Authorisation to construct and operate generation facilities What authorisations are required to construct and operate generation facilities?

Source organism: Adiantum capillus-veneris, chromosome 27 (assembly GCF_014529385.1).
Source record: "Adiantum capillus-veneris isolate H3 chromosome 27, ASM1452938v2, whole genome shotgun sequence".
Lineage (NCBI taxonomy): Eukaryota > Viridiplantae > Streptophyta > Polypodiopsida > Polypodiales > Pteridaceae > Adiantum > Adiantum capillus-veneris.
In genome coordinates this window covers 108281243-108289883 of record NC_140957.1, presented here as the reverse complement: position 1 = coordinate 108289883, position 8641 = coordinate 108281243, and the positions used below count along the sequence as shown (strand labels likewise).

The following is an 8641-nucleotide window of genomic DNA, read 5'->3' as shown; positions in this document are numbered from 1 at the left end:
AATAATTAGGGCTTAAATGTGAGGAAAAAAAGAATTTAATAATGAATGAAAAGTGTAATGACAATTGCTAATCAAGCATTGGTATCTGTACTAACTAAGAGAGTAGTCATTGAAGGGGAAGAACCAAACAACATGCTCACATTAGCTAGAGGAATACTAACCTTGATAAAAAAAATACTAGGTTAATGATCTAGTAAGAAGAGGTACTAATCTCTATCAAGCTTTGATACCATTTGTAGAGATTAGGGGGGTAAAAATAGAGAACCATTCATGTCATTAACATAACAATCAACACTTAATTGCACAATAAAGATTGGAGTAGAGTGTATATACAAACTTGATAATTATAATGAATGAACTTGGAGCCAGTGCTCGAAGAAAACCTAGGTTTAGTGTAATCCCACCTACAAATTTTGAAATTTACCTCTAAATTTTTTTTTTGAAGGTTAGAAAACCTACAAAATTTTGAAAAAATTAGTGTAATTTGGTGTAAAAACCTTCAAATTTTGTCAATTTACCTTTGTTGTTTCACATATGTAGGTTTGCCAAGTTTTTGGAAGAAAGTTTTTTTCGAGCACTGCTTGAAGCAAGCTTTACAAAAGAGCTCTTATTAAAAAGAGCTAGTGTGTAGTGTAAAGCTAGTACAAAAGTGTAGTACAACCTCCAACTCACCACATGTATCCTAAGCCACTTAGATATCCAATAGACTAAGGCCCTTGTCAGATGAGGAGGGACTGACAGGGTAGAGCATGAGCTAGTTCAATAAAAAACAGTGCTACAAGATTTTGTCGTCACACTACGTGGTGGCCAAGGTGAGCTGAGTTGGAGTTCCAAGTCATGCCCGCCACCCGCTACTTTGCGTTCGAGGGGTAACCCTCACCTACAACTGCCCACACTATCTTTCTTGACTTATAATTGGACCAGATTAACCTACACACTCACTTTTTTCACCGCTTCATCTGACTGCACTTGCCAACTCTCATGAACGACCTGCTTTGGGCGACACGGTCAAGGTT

The procedures to construct and operate large hydroelectric power plants are the most complex. Broadly speaking, feasibility studies should be registered with ANEEL before the power sale auction and run parallel to the conducting of environmental impact assessments and environmental impact reports to be approved by the proper environmental agency, which shall also grant the aforementioned environmental licence. In this phase, the statement of availability of water shall be obtained from the National Water Agency or from the proper state agencies that manage the water resources. The Energy Research Company shall be in charge of getting the aforementioned licence and the statement above if it selects undertakings for an auction. After the auction, the concession shall be granted by a presidential decree and the agreement for the concession of public utility or use of public property shall be executed with the granting power and duly registered and filed with the ANEEL. In the declaration of public interest, the agreement may be applied for with the ANEEL, pursuant to Law No. 9,074 of 1995 and ANEEL Resolution No. 279 of 2007 for the purpose of condemnation or water rights. Later, the installation licence and operation licence should be obtained from the environmental agencies, the former before construction works begin and the latter after their conclusion. These procedures will be simpler if the hydroelectric undertakings are smaller, such as the small hydroelectric power plants (PCHs), which are regulated by ANEEL Resolution No. 343 of 2008, or thermoelectric power plants, as defined in ANEEL Resolution No. 390 of 15 December 2009. Pursuant to Law No. 9,074 of 1995, Decree No. 2003 of 1996 and ANEEL Resolution No. 390 of 2009, a company or a consortium that is interested in producing and trading electric energy Getting the Deal Through – Electricity Regulation 2012